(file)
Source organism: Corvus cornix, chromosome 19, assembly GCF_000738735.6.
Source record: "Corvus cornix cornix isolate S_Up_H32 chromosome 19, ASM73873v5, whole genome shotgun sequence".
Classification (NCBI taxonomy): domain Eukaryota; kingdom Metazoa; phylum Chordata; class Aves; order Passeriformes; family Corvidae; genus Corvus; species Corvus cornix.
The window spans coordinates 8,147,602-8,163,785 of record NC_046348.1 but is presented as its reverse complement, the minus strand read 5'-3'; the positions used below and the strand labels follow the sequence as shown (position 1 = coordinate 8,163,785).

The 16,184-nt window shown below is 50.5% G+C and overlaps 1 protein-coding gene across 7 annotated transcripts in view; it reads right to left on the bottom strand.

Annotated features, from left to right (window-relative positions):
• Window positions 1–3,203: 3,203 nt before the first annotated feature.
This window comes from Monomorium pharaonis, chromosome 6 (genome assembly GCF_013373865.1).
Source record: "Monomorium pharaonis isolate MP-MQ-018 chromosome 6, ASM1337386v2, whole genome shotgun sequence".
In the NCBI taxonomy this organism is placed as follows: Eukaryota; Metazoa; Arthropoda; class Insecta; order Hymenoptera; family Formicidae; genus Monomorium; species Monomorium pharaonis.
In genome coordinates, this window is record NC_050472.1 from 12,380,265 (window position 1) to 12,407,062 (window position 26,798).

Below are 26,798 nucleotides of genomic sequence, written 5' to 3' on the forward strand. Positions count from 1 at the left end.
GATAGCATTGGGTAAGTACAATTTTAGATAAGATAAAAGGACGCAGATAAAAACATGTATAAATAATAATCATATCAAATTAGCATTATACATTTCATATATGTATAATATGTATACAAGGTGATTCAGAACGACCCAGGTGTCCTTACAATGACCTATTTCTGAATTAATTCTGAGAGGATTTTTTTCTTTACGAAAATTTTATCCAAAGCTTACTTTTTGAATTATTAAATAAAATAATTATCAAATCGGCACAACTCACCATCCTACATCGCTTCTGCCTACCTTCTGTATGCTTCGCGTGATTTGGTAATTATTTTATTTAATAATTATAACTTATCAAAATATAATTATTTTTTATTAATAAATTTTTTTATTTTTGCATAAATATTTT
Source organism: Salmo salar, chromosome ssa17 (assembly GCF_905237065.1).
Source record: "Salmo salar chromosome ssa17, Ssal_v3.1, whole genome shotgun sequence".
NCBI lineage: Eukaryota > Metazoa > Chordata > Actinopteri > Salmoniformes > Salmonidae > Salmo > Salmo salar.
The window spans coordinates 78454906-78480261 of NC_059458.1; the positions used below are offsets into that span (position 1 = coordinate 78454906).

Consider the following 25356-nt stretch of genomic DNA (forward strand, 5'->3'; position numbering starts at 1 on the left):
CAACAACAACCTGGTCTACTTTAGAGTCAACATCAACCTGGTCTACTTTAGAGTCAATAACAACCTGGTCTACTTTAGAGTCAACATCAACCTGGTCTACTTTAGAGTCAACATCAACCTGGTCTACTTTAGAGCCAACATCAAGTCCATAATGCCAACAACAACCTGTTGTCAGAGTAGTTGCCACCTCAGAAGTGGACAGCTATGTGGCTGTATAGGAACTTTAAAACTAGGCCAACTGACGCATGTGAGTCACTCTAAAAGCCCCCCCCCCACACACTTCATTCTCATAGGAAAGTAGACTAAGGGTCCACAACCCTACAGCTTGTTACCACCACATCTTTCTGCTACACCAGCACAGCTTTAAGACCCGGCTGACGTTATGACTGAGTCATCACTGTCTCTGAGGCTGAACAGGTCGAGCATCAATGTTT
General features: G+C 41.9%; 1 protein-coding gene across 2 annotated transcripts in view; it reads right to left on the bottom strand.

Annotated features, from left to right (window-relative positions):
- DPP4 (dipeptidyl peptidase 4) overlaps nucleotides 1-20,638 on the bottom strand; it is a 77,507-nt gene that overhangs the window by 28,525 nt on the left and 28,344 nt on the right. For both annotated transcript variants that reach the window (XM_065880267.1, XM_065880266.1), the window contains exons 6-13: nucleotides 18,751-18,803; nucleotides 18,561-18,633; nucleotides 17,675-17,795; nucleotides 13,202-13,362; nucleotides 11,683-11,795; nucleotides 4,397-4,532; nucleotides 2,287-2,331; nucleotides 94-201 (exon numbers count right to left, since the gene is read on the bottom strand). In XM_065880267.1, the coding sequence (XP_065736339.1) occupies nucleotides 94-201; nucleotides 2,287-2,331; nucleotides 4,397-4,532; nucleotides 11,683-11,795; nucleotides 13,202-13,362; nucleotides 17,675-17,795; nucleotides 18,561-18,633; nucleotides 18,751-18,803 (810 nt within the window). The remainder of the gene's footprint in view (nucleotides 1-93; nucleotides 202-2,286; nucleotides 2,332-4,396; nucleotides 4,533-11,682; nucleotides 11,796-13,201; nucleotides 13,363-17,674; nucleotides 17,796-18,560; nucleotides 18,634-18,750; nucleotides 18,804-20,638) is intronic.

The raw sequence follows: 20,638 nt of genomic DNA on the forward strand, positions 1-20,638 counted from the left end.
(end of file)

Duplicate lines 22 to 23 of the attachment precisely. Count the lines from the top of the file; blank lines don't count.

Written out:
- DPP4 (dipeptidyl peptidase 4) overlaps nucleotides 1-20,638 on the bottom strand; it is a 77,507-nt gene that overhangs the window by 28,525 nt on the left and 28,344 nt on the right. For both annotated transcript variants that reach the window (XM_065880267.1, XM_065880266.1), the window contains exons 6-13: nucleotides 18,751-18,803; nucleotides 18,561-18,633; nucleotides 17,675-17,795; nucleotides 13,202-13,362; nucleotides 11,683-11,795; nucleotides 4,397-4,532; nucleotides 2,287-2,331; nucleotides 94-201 (exon numbers count right to left, since the gene is read on the bottom strand). In XM_065880267.1, the coding sequence (XP_065736339.1) occupies nucleotides 94-201; nucleotides 2,287-2,331; nucleotides 4,397-4,532; nucleotides 11,683-11,795; nucleotides 13,202-13,362; nucleotides 17,675-17,795; nucleotides 18,561-18,633; nucleotides 18,751-18,803 (810 nt within the window). The remainder of the gene's footprint in view (nucleotides 1-93; nucleotides 202-2,286; nucleotides 2,332-4,396; nucleotides 4,533-11,682; nucleotides 11,796-13,201; nucleotides 13,363-17,674; nucleotides 17,796-18,560; nucleotides 18,634-18,750; nucleotides 18,804-20,638) is intronic.

The raw sequence follows: 20,638 nt of genomic DNA on the forward strand, positions 1-20,638 counted from the left end.